Wednesday, June 28, 2006

Passionate teaching

  Posted by Picasa Personalized learning values the relationships between the teacher and the students.

It recognizes that teaching is emotional work and is infused with pleasure, passion, creativity, challenge and joy (Hargreaves 95).

It is, as Robert Fried writes, a passionate vocation.

Such an appreciation has been neglected the past 15 or so years as teachers have struggled in implement and assess impossibly incoherent curriculums.

Primary teachers, when asked about their jobs, see it in terms of care and affection, even love. ‘Creative teachers’ (Woods and Jeffery 96) try to generate relationships that create ‘interests, enthusiasm, inquiry, excitement, discovery, risk taking and fun.’ Their assistance given to learners (‘scaffolding’ to use an ‘in’ word) is ‘held together by bonds of emotion.’

This is the essence of personalized learning and we have seen little of it being encouraged the last decades – quite the opposite - it has all been objective measurements of criteria and targets.

The reforms that have been imposed have been all about efficiency rather than effectiveness; cognition above care. As a result important things get marginalized as too hard to measure and learning becomes depersonalized.

For all this technocratic pressure most teachers don’t plan in a linear way but start with their knowledge and feeling about their students and what will interest them – using their intuition to gauge what will engage the learners. Only after this is done do they refer to the official curriculum outcomes to ensure they have an ‘audit trail’ for others to check off. They know it is the teachers enthusiasm and passion that ‘flows’ over to students.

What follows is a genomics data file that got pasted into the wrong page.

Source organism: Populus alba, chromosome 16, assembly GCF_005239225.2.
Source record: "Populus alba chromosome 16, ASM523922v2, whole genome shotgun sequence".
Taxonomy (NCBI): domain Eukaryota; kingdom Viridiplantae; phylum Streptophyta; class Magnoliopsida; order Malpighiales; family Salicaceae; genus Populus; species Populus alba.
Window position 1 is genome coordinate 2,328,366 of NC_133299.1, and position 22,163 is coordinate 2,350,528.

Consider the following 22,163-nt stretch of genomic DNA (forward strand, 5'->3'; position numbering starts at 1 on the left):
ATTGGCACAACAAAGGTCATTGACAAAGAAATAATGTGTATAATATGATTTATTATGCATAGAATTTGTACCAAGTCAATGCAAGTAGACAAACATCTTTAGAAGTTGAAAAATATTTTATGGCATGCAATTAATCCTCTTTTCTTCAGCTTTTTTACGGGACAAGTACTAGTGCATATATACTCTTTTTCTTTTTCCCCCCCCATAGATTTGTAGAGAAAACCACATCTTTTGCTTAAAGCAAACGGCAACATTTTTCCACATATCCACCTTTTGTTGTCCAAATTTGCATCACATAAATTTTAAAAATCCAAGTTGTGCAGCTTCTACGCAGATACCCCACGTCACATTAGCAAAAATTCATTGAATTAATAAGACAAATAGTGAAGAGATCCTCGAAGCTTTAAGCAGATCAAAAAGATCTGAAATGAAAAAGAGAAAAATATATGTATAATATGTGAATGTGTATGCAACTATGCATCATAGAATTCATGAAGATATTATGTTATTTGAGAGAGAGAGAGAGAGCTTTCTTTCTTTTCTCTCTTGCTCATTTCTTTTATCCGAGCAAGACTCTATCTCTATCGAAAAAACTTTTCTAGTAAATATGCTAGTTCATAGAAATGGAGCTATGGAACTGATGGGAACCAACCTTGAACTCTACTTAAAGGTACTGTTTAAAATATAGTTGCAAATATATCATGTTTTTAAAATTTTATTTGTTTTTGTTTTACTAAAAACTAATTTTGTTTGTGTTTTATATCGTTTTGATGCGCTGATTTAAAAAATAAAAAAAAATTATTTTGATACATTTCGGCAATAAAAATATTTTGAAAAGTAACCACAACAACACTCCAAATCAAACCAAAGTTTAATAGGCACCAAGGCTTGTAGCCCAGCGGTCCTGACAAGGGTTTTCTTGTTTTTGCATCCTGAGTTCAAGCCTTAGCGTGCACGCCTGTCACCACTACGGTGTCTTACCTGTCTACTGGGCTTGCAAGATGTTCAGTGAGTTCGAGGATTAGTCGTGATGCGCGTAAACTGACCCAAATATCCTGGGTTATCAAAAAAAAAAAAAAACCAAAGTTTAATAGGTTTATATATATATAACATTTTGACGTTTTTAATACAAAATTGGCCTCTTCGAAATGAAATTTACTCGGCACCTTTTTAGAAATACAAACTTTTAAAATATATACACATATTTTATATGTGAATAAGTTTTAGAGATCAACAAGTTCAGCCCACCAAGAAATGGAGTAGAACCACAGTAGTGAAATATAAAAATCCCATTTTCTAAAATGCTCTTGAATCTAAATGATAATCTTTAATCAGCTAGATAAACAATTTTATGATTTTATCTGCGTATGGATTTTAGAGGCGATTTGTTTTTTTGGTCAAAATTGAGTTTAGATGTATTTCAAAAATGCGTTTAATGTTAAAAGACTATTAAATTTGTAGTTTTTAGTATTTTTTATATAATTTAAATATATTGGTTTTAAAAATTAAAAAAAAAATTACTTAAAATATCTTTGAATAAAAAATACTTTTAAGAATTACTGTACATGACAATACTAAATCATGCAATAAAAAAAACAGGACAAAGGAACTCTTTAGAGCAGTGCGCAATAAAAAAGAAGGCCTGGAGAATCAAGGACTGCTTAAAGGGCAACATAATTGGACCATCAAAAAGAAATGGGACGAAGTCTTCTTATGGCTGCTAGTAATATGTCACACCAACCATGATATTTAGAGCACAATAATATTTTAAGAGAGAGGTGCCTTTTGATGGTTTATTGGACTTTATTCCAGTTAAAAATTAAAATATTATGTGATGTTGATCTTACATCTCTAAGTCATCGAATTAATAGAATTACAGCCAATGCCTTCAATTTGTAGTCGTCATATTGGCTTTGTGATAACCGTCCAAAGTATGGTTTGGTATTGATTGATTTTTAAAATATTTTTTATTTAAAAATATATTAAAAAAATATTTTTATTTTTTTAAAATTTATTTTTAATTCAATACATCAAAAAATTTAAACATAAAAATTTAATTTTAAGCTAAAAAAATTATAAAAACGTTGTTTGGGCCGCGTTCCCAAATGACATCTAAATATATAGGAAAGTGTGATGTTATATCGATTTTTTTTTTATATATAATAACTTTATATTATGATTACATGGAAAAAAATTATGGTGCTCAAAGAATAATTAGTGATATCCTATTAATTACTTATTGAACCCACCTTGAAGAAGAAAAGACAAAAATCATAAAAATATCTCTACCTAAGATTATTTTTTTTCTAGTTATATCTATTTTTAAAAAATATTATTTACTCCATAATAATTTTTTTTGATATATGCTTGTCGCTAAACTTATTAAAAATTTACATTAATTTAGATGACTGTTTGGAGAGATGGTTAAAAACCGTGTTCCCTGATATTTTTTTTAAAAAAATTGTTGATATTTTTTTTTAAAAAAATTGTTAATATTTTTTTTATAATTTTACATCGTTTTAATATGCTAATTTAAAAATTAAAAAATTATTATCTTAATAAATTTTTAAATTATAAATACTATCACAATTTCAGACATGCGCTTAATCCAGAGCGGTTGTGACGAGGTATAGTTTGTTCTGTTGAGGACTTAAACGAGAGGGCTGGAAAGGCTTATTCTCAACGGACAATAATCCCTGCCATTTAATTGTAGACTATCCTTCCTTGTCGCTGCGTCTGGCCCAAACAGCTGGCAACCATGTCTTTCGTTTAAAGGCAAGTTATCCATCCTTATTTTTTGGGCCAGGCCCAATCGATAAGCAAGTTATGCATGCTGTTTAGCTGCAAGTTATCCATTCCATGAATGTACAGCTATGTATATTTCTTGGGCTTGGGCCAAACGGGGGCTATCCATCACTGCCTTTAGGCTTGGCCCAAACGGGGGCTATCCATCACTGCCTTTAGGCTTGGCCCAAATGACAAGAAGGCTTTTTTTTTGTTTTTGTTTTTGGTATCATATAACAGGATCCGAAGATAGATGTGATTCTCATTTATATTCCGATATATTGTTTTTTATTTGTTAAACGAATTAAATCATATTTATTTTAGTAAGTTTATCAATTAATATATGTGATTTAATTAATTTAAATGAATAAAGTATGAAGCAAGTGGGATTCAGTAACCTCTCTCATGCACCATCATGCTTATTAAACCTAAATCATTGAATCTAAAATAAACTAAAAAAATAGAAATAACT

Teaching is a creative act – a personal act held together by respectful relationships. True teaching cannot be preplanned and whatever is introduced only ‘sticks’ if it connects with the students purposes or needs.

As Jerome Bruner wrote, 'Teaching is the canny art of intellectual temptation.'

Personalized teaching is passionate teaching – it about creating positive emotional relationships. It is far more than students gaining achievement or specific knowledge. Such teaching is an art form informed by professional understanding gained from experience, other teachers and readings.

As one wise old principal used to say, ‘Teaching is about 30 plus kids, a good relationship, and doing neat things well.’

If personalized learning get back to such wisdom then it will be great!

I guess the ‘experts’ will tell us what it is – after all they read all the books!


Anonymous said...

Let's hope there is more than rhetoric about personalised learning - actions speak louder than words!

Anonymous said...

Creative teaching is about helping students realize ther talents, passions and dreams - it is in direct conflict with evidence based teaching with pre - planned intentions and criteria.

The 'experts' will complicate it as always! You can 'feel' a good class 'ethos' ( in a 'blink') not measure it!

Anonymous said...

In the last decades we have lost a lot of the emotional enjoyment and fun of teaching and in the process have gained little in tbe way of 'achievement'. And what is it that they are 'achieving' - I bet it is not a 'love of learning' , the only thing that finally counts?

Anonymous said...

All this objectivity and measurement stuff is killing the learning spirit of students and their teachers.

Anonymous said...

It is this attitude towards helping each learner create wonderful 'things' that is the essense of what teaching is all about - not this cold time consuming 'evidence based' teaching nonsense!

Dissertation Writing service said...

This kind of information is very limited on internet. Nice to find the post related to my searching criteria. Your updated and informative post will be appreciated by blog loving people.

Dissertation Samples

pamella said...

This is my Good luck that I found your post which is according to my search and topic, I think you are a great blogger, thanks for helping me outta my problem..
Literature Review